If we take the case more generally, as Lord Hylton showed us, I can only repeat his arguments. He handled it all with great skill and care. The Home Office arrangements are usually based on the understanding that a prisoner is placed as near his family as possible. It cannot be done perfectly, but it would be done normally. Here no attempt has been made to do it, for some special reason. What is the reason? The reason why this boy and other prisoners should not be imprisoned in Northern Ireland has never been given. If only on humanitarian grounds, and in accordance with Home Office practise, it is a far more desirable arrangement. We may be told they are dangerous. That may be true of some of them, but it is not true of Mr. Shane O'Doherty.

Lord Elton does not know him so he cannot really speak from first-hand acquaintanceship. On what information is he relying? I must press him on this. It was his predecessor, Lord Belstead, who suddenly told me that the opinions I was receiving at the prison—that was Wormwood Scrubs then—were not in accordance with the information he had received. No one has ever come into the open and explained what this information is. Here is a boy who was an altar boy years ago of the Bishop of Derry, when he was a parish priest. He is someone whom the bishop knows intimately. As he is 29 he has probably known him for all his life. The family were very well-known people in Derry. Here is somebody whom the bishop would vouch for personally, but Lord Elton cannot in the nature of things know him. Lord Elton has some 45,000 prisoners to look after and he cannot pretend to know these people. He has to rely on some information. The question is: what information is he relying on? To the best of my belief—

Lord Donaldson of Kingsbridge

Not the bishop's, my Lords.

The Earl of Longford

My Lords, the noble Lord, Lord Donaldson of Kingsbridge, will be making a speech in a moment and he must hold himself in. He is going to make a hell of a speech in a moment. Let us wait for it because we know he is a bit conservative on Northern Ireland. He is regarded as far to the Right on that topic. Why should he not be? It is a free country.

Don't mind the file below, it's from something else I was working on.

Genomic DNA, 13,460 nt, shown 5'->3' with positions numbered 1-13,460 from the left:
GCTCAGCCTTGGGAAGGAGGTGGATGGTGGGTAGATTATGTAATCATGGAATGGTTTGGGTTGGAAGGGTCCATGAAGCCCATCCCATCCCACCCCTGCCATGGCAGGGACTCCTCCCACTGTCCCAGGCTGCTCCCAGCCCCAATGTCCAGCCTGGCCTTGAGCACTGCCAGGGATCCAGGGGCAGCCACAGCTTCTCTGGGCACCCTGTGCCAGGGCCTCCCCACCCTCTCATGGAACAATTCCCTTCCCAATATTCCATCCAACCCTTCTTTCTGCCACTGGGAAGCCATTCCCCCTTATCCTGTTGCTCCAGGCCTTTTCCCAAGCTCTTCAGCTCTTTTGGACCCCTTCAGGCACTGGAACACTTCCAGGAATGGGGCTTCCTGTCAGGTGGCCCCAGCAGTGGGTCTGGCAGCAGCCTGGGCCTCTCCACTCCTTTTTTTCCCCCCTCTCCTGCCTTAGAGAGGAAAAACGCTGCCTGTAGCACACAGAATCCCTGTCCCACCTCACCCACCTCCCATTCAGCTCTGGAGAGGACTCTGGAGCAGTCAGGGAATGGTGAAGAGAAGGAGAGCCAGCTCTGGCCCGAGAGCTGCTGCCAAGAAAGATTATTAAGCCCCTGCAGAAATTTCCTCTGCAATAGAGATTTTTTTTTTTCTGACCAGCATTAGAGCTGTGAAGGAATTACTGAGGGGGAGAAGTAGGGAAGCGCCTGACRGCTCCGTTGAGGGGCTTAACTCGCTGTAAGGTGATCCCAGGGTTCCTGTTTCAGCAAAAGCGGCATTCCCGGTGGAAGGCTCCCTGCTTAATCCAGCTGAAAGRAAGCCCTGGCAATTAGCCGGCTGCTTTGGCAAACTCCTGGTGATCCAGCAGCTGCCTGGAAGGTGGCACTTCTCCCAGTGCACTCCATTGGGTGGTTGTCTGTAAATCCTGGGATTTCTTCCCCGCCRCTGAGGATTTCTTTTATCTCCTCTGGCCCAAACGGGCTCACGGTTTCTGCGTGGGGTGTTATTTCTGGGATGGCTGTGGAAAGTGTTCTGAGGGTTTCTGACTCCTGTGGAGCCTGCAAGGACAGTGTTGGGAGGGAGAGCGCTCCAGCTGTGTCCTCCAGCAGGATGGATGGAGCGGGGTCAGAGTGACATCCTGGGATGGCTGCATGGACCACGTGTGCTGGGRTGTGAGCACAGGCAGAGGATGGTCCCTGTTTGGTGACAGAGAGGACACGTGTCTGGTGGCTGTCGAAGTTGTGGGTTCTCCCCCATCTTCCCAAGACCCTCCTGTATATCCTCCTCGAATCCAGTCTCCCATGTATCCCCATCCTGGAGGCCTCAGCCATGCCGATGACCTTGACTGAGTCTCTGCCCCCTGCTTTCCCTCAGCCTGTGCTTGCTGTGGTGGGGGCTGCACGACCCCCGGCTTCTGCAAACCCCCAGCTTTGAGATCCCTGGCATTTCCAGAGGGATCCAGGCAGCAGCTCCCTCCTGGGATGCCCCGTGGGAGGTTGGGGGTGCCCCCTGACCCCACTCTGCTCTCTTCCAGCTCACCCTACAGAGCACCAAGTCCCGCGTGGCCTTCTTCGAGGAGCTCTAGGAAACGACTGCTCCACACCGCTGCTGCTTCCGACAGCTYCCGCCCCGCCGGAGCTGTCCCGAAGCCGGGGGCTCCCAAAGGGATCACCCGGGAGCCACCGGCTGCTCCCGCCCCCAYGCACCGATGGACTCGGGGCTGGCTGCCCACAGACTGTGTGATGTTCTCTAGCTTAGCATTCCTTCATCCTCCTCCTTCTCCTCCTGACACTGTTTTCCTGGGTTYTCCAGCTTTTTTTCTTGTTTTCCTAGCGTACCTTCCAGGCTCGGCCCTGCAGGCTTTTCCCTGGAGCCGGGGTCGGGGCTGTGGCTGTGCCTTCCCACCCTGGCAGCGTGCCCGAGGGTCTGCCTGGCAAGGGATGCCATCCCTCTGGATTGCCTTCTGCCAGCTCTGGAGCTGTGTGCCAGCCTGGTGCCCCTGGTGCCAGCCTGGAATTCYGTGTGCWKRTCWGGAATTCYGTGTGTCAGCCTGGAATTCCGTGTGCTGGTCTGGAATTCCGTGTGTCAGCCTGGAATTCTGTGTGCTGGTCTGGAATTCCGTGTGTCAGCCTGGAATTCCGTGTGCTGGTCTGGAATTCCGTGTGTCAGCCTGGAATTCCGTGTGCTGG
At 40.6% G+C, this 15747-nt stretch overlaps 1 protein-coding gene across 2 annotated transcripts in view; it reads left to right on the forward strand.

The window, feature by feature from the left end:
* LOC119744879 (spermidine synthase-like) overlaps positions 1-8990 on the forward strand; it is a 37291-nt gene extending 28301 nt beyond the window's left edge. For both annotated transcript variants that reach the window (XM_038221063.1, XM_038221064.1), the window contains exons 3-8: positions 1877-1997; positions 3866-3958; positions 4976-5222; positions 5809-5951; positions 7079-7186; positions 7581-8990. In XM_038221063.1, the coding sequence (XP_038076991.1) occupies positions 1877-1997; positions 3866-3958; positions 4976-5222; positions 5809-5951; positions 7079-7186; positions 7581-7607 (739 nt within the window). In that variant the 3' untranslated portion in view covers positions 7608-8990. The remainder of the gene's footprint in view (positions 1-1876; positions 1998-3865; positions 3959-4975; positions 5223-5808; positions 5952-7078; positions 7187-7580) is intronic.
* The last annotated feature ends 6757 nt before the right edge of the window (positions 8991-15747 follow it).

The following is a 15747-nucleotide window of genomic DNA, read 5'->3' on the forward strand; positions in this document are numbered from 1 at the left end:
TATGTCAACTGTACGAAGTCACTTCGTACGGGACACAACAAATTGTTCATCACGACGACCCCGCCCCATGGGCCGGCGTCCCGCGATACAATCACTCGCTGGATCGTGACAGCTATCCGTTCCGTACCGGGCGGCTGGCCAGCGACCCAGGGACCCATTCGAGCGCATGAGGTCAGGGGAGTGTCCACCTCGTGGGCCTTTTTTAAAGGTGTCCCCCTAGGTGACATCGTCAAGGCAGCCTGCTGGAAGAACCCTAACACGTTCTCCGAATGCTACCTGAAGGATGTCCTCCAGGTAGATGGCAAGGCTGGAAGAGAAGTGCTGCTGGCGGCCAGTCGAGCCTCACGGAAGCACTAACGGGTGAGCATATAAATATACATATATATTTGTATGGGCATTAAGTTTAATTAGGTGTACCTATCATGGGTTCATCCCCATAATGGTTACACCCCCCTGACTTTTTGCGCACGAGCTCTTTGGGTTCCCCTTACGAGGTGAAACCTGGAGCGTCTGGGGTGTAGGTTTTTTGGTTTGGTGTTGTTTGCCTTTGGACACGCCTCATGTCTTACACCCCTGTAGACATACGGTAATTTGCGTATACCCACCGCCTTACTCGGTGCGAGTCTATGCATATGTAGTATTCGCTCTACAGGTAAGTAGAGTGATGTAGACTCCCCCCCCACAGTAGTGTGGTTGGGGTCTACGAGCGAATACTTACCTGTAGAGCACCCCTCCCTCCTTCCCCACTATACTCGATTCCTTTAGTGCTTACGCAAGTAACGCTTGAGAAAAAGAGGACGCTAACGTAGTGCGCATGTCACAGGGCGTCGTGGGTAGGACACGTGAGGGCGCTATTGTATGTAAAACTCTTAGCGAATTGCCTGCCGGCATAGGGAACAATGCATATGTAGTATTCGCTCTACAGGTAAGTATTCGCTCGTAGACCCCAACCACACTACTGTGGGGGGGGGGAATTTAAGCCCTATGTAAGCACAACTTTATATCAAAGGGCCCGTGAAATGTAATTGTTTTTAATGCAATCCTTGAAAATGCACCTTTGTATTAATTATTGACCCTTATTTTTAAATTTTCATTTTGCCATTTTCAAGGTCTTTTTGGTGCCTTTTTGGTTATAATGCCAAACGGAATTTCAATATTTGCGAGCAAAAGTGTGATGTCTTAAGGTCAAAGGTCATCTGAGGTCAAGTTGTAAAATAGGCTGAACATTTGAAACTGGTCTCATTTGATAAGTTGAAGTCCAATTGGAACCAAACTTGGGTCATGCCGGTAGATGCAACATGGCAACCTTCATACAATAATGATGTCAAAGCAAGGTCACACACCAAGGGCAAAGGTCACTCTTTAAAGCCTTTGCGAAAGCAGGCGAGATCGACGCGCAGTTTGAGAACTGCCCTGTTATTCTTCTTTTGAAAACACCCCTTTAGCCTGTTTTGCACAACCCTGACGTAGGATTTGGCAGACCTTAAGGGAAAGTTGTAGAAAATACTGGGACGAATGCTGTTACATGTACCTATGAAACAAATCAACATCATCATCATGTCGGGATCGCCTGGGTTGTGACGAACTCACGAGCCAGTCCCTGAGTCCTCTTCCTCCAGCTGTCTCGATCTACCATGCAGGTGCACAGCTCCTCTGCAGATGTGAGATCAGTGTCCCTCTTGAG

This boy is trusted by those who know him. I have visited him often in Wormwood Scrubs in the past, and half a dozen governors told me how much they trust him. I was there yesterday once again and I was told how pleased everyone is to have him back. I say that this information that has been laid by some mole—whatever the phrase is—about him is contemptible. Whoever the mole is should be brought into the daylight. I doubt whether he will be this evening, and that is something the noble Lord, Lord Elton, should realise. I regard him as relying on contemptible information.

However, this young person is only one case. The wider question is the one that has been explained by the noble Lord, Lord Hylton. When all is said and done, what is the argument against? Perhaps we shall be told that there is some mysterious argument against. Lord Hylton was making a moderate demand. He was saying that those who clearly are not dangerous should be sent home. That is all that should be done to start with. One is bound to ask and press the noble Lord again and again whether he cannot come into the open. He is a candid debater, but on this one subject he is extraordinarily secretive. On this one topic he is not worthy of himself. So I hope we shall have something rather plainer from him than we have had in the past.

No doubt there are practical arguments which can be brought up, that this might add to the problems in Northern Ireland. As Lord Hylton has explained, we are talking about 50 or a good many fewer than 50, because Lord Hylton was not saying that all the 50 or 60 should be sent back at once. As we know, there are several thousand people in prison in Northern Ireland. That is the practical argument, that this might be dangerous. The argument applied to that has been indicated.

What about the English prisons? Are the Irish prisoners here welcome? I cannot speak for prison officers or governors. I have talked to a good many at different times on this subject and every prison governor and every prison officer would like to see them go back; so do not let the noble Lord tell us that in some mysterious way it is in the interests of the prison service to keep these people here. That would be the phoniest of all arguments to be used against the proposition as it is being unfolded. If it would help the noble Lord I would go on my knees to him, but I do not think that would be of very real assistance.

I attended a conference of the Prison Christian Fellowship in Belfast—a world conference of 31 countries—and the noble Lord, Lord Hylton, was there. I was driven from the airport to the centre of Belfast city by a UDA man. I say that so that the noble Lord will not think I am only interested in Roman Catholics. This UDA man had been born again. I hope no one will laugh at the idea of being born again, but he was serving quite a long sentence for vicious crimes and from my conversation with him I think he was lucky not to have had a life sentence. He was serving a good many years, but in prison he was made to share a cell with a Christian, a cripple, a man with only one leg. It seems that at that time he was something of a bully and he gave this man absolute hell; but the Christian with the one leg was so Christian in his attitude that this man was converted. He has now become a very active worker for the prison Christian Fellowship. Everything is possible in prison if there is kindness—the noble Lord will forgive me for saying that because he is a better Christian than I am. I hope so. The noble Lord will agree that if one can bring the right influences to bear one can achieve what seem like miracles in prison. But they will not be achieved among these people in a foreign land. I have said enough for the moment.